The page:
Newspaper articles on the Tonet case described the police department’s then-Corporal Greenaway as being struck by how close Czetli had come to the missing man’s body: he was found just 150 yards from where police, together with the reputed psychic, had last searched (Evans 1988). Yet when investigators Arthur Lyons and Marcello Truzzi (1991, 138) subsequently spoke with Greenaway by telephone, they discovered him much less enthused, saying, “It always comes out in the news different.”

Further,

Greenaway told us that he did not believe in psychics and had been “unimpressed” with Czetli’s pronouncements, saying what she told them was “general stuff.” She had said the body would be found near a body of water and railroad tracks, but there are railroad tracks all over the area and she never specified if the body of water was a pond, a lake, or what. As for the picture she drew of the area, Greenaway told us that out of curiosity he dug another picture out of the police files that had been done by another psychic for a different case twelve years before. “It was the same trees, the same damn picture. There are always trees and a body of water. It could be a puddle or a pond.”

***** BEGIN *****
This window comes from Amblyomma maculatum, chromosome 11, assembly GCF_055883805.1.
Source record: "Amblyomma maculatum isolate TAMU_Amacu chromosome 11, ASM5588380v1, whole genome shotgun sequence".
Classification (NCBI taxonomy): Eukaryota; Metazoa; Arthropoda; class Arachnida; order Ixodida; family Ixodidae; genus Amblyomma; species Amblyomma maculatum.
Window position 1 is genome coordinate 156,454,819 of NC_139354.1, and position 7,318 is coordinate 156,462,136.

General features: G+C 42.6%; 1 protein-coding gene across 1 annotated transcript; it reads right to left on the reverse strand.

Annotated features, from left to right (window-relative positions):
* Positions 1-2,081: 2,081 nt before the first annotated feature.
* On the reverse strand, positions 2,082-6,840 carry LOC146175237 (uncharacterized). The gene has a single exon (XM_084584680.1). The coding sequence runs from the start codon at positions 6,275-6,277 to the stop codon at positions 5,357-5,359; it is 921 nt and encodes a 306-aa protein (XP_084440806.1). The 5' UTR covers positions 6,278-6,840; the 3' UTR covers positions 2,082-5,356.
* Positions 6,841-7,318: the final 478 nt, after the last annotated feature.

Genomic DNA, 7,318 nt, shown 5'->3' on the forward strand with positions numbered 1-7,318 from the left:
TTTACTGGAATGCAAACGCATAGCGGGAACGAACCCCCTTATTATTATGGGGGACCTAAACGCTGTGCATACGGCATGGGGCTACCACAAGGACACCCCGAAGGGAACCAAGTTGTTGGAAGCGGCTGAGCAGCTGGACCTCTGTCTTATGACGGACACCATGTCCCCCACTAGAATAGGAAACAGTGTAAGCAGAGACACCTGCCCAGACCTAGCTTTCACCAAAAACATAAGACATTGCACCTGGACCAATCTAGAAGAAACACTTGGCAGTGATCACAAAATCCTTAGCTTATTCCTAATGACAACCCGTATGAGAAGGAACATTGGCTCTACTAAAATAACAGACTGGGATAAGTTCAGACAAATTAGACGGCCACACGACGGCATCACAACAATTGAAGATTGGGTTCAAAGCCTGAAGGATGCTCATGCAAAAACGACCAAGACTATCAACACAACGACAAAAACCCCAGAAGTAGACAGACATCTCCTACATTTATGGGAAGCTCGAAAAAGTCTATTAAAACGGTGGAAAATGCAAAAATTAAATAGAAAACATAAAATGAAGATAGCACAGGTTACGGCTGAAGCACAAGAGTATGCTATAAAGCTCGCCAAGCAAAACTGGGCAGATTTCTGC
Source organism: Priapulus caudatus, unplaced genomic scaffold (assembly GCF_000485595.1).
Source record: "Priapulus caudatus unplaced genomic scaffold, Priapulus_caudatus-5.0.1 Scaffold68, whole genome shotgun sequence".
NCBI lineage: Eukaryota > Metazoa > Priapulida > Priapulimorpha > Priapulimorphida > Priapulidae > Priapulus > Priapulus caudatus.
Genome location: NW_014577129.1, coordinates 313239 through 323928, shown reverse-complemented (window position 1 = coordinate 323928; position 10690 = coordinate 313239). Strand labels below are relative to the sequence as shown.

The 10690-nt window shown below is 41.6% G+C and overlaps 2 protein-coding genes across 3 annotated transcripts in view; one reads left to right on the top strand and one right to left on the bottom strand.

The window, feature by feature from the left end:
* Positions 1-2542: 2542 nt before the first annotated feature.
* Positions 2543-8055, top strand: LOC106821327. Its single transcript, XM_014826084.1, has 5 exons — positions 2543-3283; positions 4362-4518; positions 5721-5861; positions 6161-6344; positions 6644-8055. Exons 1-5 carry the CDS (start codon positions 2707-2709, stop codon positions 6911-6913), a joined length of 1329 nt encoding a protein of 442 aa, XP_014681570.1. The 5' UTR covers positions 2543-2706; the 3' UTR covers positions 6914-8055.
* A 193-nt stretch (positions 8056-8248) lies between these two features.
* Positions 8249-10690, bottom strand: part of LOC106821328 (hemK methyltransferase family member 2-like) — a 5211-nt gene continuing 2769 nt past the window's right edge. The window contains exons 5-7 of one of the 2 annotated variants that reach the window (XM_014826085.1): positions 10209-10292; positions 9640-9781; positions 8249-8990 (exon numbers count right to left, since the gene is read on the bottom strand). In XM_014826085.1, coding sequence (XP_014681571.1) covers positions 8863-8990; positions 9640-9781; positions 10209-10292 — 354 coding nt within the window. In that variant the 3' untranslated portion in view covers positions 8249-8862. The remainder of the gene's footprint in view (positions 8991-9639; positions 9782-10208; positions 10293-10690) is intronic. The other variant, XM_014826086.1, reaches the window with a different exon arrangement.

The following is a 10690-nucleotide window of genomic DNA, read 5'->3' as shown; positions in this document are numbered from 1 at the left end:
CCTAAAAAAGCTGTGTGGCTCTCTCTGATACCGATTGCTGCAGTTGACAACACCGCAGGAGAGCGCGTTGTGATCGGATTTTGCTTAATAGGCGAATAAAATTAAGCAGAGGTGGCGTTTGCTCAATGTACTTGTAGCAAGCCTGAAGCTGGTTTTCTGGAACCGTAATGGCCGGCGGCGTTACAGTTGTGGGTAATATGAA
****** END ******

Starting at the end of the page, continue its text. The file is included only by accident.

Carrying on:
Greenaway’s fellow detective on the case, William McClelland, was also “unimpressed” by Czetli.

While media accounts had emphasized that Czetli led police away from where they had been directed by bloodhounds, in fact, an eyewitness had placed Tonet in the general area where his body was finally discovered. Police had recently been focusing their efforts there—a fact made known to Czetli (Lyons and Truzzi 1991, 138). [2]

Greenaway (1989) conceded he might have been “influenced” by media reports. “A lot of people were saying, ‘Wow! She was right on!’ You start to think, well, maybe she was.” Apparently Czetli’s contribution to the case was essentially one of motivation: Greenaway admitted that they might not have again searched the area except for Czetli’s involvement, since they had combed it several times before.